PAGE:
• Dart’s Farm Restaurant, Topsham – have separate gluten-free and low carb menus, very well marked and gluten-free bread so most things on the menu are feasible. Even offer a choice of white or granary gluten-free bread which is a rare treat!
  • Fingle glen hotel, Exeter – the chef here may just just be a magician. They do themed nights every so often and me and my boyfriend went to a Moroccan night recently. The food was incredible. They sent me a list of gluten free options by email beforehand, and the waitress gave me full details of allergens on the night.
  • Premier fish cafe, Budleigh Salterton – offer gluten-free batter and oh my word, they may just be the best fish and chips I’ve ever tasted.
  • Tea on the green, Exeter – an independent cafe on the cathedral green. They have homemade gluten free bread and paninis, pasties, cakes and scones. Also have soya milk for tea. Lovely little cafe.
  • Urban Burger, Exeter – man oh man, this was some good sh*t. Homemade burgers using local Devon meat, they offer both a gluten free bun and a bunless option. All burger patties are gluten-free. And they offer a ‘build your own’ where you get to pick your own meat, sauce and extras, which is extra helpful for those of us with multiple dietary requirements as you know exactly what’s in it.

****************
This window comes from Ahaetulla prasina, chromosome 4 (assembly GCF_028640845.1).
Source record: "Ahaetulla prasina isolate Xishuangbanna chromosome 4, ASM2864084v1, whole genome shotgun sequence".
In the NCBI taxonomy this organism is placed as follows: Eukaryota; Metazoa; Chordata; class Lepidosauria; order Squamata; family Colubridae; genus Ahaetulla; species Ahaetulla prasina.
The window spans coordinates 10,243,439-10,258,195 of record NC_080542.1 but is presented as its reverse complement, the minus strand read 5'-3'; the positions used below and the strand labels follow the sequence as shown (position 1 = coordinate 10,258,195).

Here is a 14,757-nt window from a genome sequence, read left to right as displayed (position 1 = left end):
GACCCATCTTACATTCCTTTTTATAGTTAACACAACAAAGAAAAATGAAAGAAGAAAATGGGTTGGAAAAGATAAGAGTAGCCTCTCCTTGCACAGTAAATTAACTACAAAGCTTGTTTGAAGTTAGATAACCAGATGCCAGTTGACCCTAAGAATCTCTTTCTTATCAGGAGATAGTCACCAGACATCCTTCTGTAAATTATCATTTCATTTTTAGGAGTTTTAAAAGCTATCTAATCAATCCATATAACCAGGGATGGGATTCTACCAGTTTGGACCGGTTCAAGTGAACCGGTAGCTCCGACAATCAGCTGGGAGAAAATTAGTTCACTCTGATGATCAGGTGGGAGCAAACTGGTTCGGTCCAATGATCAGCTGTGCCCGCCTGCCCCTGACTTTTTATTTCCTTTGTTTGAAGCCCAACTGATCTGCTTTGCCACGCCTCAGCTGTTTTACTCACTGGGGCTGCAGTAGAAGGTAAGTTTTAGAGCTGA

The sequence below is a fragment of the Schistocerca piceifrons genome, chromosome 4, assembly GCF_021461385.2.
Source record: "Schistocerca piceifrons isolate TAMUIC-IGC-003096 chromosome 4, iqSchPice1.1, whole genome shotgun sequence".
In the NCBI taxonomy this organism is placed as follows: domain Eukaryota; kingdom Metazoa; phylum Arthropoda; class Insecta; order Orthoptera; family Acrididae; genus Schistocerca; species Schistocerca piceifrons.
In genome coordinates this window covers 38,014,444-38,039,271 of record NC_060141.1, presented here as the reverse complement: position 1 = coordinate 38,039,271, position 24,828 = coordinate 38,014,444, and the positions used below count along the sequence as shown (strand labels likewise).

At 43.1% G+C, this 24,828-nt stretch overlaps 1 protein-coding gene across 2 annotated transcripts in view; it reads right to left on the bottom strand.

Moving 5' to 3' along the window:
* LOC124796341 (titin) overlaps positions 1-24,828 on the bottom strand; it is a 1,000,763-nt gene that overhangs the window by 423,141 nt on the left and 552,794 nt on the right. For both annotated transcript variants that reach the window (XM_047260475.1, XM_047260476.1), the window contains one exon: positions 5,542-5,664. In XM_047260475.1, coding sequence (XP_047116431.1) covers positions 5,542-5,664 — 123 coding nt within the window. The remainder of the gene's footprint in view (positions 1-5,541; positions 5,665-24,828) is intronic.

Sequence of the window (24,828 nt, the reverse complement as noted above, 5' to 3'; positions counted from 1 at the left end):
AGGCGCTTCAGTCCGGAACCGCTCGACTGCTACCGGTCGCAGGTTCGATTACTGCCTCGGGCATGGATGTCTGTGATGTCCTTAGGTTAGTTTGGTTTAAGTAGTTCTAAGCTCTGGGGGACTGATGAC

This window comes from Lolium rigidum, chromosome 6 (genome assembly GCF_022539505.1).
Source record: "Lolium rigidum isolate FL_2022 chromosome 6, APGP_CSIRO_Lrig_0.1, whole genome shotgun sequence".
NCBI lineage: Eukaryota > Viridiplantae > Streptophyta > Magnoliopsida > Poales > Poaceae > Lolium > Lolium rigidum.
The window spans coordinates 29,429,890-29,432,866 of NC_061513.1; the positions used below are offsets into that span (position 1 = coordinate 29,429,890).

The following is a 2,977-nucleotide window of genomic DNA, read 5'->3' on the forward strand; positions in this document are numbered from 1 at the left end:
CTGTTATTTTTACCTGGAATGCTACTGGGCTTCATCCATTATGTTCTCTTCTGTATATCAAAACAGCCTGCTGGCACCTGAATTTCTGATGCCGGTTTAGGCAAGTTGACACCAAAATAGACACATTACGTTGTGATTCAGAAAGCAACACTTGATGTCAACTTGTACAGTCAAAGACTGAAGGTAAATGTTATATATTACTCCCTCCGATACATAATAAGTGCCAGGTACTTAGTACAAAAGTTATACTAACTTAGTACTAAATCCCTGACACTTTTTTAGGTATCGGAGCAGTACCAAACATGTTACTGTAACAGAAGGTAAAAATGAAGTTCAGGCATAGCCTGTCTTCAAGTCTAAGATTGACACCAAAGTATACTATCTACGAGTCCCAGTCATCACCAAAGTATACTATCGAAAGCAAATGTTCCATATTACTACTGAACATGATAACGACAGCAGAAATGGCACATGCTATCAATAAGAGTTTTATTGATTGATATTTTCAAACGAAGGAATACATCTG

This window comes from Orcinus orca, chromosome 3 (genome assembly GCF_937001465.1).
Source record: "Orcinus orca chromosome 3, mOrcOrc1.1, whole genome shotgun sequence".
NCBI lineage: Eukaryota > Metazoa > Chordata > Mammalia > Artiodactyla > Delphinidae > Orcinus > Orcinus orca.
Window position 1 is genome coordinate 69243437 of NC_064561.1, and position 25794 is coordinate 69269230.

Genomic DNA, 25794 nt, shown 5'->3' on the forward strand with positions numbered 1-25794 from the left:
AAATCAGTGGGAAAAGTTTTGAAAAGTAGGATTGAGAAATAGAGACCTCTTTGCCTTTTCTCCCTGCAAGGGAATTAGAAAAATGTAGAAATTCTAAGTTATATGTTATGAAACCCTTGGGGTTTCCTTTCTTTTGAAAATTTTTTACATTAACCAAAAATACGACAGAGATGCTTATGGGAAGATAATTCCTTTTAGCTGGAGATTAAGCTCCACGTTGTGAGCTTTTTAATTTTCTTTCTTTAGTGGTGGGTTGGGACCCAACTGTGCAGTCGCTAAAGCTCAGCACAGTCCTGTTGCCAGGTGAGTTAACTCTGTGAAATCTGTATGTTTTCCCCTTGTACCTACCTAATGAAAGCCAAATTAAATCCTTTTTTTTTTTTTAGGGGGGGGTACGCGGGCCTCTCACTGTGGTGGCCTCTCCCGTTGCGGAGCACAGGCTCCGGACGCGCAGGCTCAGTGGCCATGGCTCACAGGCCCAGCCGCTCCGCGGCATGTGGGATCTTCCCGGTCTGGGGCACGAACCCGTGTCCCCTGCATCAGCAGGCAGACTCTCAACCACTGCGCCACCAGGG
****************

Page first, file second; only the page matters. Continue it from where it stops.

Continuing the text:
Chains

  • Byron burger – offer a ‘skinny’ option with a salad in exchange for bun, burgers are gluten free and pretty yummy. As an added bonus they do sweet potato fries (yum).
  • Pizza express – offer gluten free pizza bases. They also do a cheeseless pizza for dairy free/vegan peeps and someone once told me if you take your own cheese they’ll use it for you, but I can’t verify if that’s true.